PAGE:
Laura Bliss is a staff writer at CityLab, covering transportation and technology. She also authors MapLab, a biweekly newsletter about maps (subscribe here). Her work has appeared in the New York Times, The Atlantic, Los Angeles magazine, and beyond.
The costs of incarceration are concentrated in low-income, predominantly black communities in the city.
In America, $22,000 can pay for a lot of things. It’s a little over the average annual cost of attending a four-year university. It’s a little under the annual per-client cost of ‘housing first’ programs for the homeless, across several cities. And it’s just under the average annual cost to house one inmate in a minimum-security federal prison.
The Illinois Department of Corrections, too, spends about $22,000 per year on each of its inmates—a conservative estimate, based on sentence lengths. In Chicago, this spending is largely concentrated on residents from low-income, segregated, and predominantly black communities.
From 2005 to 2009, there were 851 city blocks that each represented $1 million in prison sentence costs. $550 million was committed to the west side neighborhood of Austin. West Englewood, in southwest Chicago, represented $197 million. Many of these dollars went to sentencing non-violent, drug-related offenses.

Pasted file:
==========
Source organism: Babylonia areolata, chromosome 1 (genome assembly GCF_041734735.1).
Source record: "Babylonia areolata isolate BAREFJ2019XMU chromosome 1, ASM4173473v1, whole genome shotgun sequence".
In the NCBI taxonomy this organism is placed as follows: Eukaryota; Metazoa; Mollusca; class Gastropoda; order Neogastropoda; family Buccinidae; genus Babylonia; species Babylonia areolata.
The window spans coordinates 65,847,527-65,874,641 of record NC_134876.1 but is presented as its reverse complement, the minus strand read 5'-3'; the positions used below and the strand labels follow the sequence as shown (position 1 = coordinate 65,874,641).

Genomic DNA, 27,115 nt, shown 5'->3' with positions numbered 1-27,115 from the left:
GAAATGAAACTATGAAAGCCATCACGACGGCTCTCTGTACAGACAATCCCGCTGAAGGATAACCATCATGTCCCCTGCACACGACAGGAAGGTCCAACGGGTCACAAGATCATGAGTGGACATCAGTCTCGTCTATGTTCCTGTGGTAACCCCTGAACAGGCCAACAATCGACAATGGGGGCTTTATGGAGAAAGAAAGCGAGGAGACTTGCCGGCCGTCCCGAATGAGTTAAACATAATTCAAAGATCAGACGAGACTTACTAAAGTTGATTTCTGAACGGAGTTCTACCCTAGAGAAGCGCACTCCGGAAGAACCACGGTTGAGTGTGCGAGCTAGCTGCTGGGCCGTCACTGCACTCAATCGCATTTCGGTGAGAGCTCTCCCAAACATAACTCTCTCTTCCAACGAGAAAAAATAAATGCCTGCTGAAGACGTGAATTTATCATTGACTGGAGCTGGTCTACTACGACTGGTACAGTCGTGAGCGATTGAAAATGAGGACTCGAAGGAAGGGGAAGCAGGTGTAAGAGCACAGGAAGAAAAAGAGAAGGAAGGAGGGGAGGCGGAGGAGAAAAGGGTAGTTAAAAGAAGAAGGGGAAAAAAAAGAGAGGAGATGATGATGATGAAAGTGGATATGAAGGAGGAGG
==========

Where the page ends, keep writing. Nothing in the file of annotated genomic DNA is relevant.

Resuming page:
Now, a new map makes Chicago’s “Million Dollar Blocks” more starkly apparent than ever—and helps us imagine how that money could be far, far better spent.
Yes, crime rates are high in many of these neighborhoods. But research has shown that economic disadvantage predicts incarceration much more strongly than crime. And by wreaking havoc on the social capital and labor market of these neighborhoods, concentrated incarceration—which is hardly unique to Chicago—may actually increase crime rates and recidivism.
Indeed, experts increasingly agree that incarceration is not the most effective way of reducing crime in neighborhoods. Workforce development programs and treatment options for people with addictions and mental illnesses are vital alternative approaches to crime reduction. They can help de-stigmatize these communities of concentrated poverty and incarceration, another crucial factor in “overcoming the vicious cycle of crime production, victimization, incapacitation, and disadvantage.”
And they can be more cost-effective than incarceration—so that, one day, that $22,000 could not toward keeping someone in jail, and more towards college, housing, or a thousand other productive things.